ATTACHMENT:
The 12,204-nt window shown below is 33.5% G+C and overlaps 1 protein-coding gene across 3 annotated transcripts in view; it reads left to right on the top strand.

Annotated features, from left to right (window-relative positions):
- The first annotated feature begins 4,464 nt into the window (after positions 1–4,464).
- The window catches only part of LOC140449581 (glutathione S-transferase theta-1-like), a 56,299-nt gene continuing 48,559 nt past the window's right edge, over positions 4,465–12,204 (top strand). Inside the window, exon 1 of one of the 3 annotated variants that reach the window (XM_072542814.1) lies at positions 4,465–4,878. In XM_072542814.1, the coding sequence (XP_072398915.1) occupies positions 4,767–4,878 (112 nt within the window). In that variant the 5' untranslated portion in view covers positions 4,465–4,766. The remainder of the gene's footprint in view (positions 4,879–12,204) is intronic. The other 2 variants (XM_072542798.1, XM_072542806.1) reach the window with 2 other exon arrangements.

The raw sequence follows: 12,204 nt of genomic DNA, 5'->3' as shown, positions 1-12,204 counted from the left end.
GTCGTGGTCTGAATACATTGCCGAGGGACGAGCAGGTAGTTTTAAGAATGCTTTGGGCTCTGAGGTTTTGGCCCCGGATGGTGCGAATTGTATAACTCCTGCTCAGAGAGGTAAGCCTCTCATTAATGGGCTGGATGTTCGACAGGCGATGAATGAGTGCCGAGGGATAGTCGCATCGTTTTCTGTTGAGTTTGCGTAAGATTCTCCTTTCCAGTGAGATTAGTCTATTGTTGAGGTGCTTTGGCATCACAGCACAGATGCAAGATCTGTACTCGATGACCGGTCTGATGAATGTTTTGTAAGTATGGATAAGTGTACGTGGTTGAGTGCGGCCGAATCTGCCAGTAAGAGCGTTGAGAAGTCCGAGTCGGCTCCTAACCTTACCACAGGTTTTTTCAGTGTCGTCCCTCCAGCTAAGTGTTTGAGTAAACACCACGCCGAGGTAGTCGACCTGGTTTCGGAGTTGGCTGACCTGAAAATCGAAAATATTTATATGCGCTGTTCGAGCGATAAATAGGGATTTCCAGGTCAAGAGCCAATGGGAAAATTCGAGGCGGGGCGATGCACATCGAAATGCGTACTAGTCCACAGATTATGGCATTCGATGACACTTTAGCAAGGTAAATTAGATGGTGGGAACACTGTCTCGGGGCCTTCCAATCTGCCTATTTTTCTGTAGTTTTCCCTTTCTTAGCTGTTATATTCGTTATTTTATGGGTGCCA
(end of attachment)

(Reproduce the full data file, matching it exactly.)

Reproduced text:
The 12,204-nt window shown below is 33.5% G+C and overlaps 1 protein-coding gene across 3 annotated transcripts in view; it reads left to right on the top strand.

Annotated features, from left to right (window-relative positions):
- The first annotated feature begins 4,464 nt into the window (after positions 1–4,464).
- The window catches only part of LOC140449581 (glutathione S-transferase theta-1-like), a 56,299-nt gene continuing 48,559 nt past the window's right edge, over positions 4,465–12,204 (top strand). Inside the window, exon 1 of one of the 3 annotated variants that reach the window (XM_072542814.1) lies at positions 4,465–4,878. In XM_072542814.1, the coding sequence (XP_072398915.1) occupies positions 4,767–4,878 (112 nt within the window). In that variant the 5' untranslated portion in view covers positions 4,465–4,766. The remainder of the gene's footprint in view (positions 4,879–12,204) is intronic. The other 2 variants (XM_072542798.1, XM_072542806.1) reach the window with 2 other exon arrangements.

The raw sequence follows: 12,204 nt of genomic DNA, 5'->3' as shown, positions 1-12,204 counted from the left end.
GTCGTGGTCTGAATACATTGCCGAGGGACGAGCAGGTAGTTTTAAGAATGCTTTGGGCTCTGAGGTTTTGGCCCCGGATGGTGCGAATTGTATAACTCCTGCTCAGAGAGGTAAGCCTCTCATTAATGGGCTGGATGTTCGACAGGCGATGAATGAGTGCCGAGGGATAGTCGCATCGTTTTCTGTTGAGTTTGCGTAAGATTCTCCTTTCCAGTGAGATTAGTCTATTGTTGAGGTGCTTTGGCATCACAGCACAGATGCAAGATCTGTACTCGATGACCGGTCTGATGAATGTTTTGTAAGTATGGATAAGTGTACGTGGTTGAGTGCGGCCGAATCTGCCAGTAAGAGCGTTGAGAAGTCCGAGTCGGCTCCTAACCTTACCACAGGTTTTTTCAGTGTCGTCCCTCCAGCTAAGTGTTTGAGTAAACACCACGCCGAGGTAGTCGACCTGGTTTCGGAGTTGGCTGACCTGAAAATCGAAAATATTTATATGCGCTGTTCGAGCGATAAATAGGGATTTCCAGGTCAAGAGCCAATGGGAAAATTCGAGGCGGGGCGATGCACATCGAAATGCGTACTAGTCCACAGATTATGGCATTCGATGACACTTTAGCAAGGTAAATTAGATGGTGGGAACACTGTCTCGGGGCCTTCCAATCTGCCTATTTTTCTGTAGTTTTCCCTTTCTTAGCTGTTATATTCGTTATTTTATGGGTGCCA